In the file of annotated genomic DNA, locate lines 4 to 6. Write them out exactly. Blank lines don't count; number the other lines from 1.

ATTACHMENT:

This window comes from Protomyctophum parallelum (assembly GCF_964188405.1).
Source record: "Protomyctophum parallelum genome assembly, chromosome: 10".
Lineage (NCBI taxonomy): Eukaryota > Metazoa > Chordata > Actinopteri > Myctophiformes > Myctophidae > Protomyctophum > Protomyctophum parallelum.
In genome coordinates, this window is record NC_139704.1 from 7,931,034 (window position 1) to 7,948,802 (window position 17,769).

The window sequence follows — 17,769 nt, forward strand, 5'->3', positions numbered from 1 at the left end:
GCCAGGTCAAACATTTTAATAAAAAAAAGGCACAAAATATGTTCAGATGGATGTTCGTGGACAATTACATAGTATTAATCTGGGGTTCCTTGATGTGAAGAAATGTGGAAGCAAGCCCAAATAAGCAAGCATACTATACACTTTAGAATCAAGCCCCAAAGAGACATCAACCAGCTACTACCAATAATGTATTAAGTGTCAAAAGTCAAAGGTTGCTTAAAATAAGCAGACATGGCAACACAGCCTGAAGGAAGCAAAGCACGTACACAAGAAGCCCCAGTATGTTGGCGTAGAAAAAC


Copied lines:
In genome coordinates, this window is record NC_139704.1 from 7,931,034 (window position 1) to 7,948,802 (window position 17,769).

The window sequence follows — 17,769 nt, forward strand, 5'->3', positions numbered from 1 at the left end:
GCCAGGTCAAACATTTTAATAAAAAAAAGGCACAAAATATGTTCAGATGGATGTTCGTGGACAATTACATAGTATTAATCTGGGGTTCCTTGATGTGAAGAAATGTGGAAGCAAGCCCAAATAAGCAAGCATACTATACACTTTAGAATCAAGCCCCAAAGAGACATCAACCAGCTACTACCAATAATGTATTAAGTGTCAAAAGTCAAAGGTTGCTTAAAATAAGCAGACATGGCAACACAGCCTGAAGGAAGCAAAGCACGTACACAAGAAGCCCCAGTATGTTGGCGTAGAAAAAC